Four decades after doom-and-gloomers and hand-wringers predicted that the Clean Air Act would result in economic apocalypse, the America-can't-innovate crowd is at it again.
House Republicans plotting attacks on the Clean Air Act are trotting out the stale lines of argument that were wrong in the past and are likely to be wrong again. Let's look at the record:
Since the 1970 adoption of the Clean Air Act by near-unanimous votes in Congress, the size of the U.S. economy has tripled in constant dollars. That's real growth, even as emissions of hydrocarbons - a precursor of lung-searing ozone smog - have been cut by more than half. Emissions of nitrogen oxides - a precursor of smog, harmful particulates, and acid rain - are down by more than 40 percent.
Sulfur dioxide emissions - acid rain and particulates precursor - are down by two-thirds. Emissions of lead - a known neurotoxin - have been cut almost to the vanishing point.
Oh, and despite dire predictions in 1970, we're still able to get around by our favorite mode of transportation. Vehicle miles traveled by every car everywhere in America have tripled over the past 40 years.
Where are we now? A big issue is mercury emissions from coal-fired power plants. Mercury addles the brains of children, including the unborn ones that many in Congress profess to care about.
The elephant in the pantry is climate change, even as the deniers make like the au naturel emperor's subjects and insist that he's wearing clothes. The Environmental Protection Agency is authorized to regulate greenhouse gases under the Clean Air Act. The Supreme Court in 2007 said it could.
It would be better if Congress attacked the climate issue with a comprehensive bill authorizing tools not available through the Clean Air Act - setting realistic standards and timelines, offering incentives, funding R&D. Lawmakers like Senator Jay Rockefeller, D-West Virginia, who argue for suspending EPA's greenhouse gas regulation authority say Congress only needs a little more time to act.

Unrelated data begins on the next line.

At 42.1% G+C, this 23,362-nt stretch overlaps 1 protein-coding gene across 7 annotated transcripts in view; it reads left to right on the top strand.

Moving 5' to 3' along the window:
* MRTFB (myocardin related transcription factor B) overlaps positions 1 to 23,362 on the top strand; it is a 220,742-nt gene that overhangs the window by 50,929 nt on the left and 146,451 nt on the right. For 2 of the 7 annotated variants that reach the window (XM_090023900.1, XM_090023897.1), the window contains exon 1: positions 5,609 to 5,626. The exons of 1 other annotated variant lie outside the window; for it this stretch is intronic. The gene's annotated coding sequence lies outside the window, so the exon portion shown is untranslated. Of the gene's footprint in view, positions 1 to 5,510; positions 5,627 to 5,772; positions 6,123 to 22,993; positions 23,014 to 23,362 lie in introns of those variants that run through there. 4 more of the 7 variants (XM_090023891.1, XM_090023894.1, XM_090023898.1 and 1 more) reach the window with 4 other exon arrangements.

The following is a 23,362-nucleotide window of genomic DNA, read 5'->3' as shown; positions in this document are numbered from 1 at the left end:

Don't believe them. Congress has had plenty of time to act. Congress, for a lot of reasons, hasn't acted. Until Congress does, a congressional vote to curtail EPA's authority to regulate greenhouse gas emissions would demonstrate fully that lawmakers would rather indulge the incumbent oil and coal interests and their self-serving, pity-poor-me rhetoric than protect public health and encourage technological innovation.
In the spirit of offering a constructive suggestion, however, there is one area where the Clean Air Act should be changed. It involves New Source Review - no, that's not a cabaret act - which was added to the law in 1977.
At the time, Congress wrestled with the issue of cleaning up power plants and other large emissions sources that pre-dated the 1970 law - force them to clean up immediately or let them slide? The halfway house Congress came up with was New Source Review: the dirty old power plants wouldn't have to clean up immediately, but they would have to install pollution controls when they made major modifications that resulted in a significant increase in emissions.
The law of unintended consequences kicked in. Lawyers for utilities and environmental organizations have chased each other through federal courts for years arguing over interpretation of New Source Review. A lot of cleanup that should have happened hasn't. Half the nation's coal-fired power plants, many decades old, still lack scrubbers, an unfair advantage they have over newer, cleaner plants and to communities on which they impose their unhealthy emissions.
So, here's a proposed Clean Air Act amendment. All power plants, regardless of their age, must have up-to-date pollution controls installed by a date certain. Make it 2015 or 2020 at the latest. No more arguments over what's a major modification or what's a significant increase in emissions. Whether power plants go as far as adding new steam generators or do nothing more than paint the plant manager's office, they have to clean up. Clean up the old beaters or close them down.
We'd get cleaner air, reductions in greenhouse gas emissions, and exciting energy technology innovation that would stir the fires of entrepreneurship. Congressmen could accept that or continue believing the tiresome pessimists who have fallen flat on their face every time. It's their choice.
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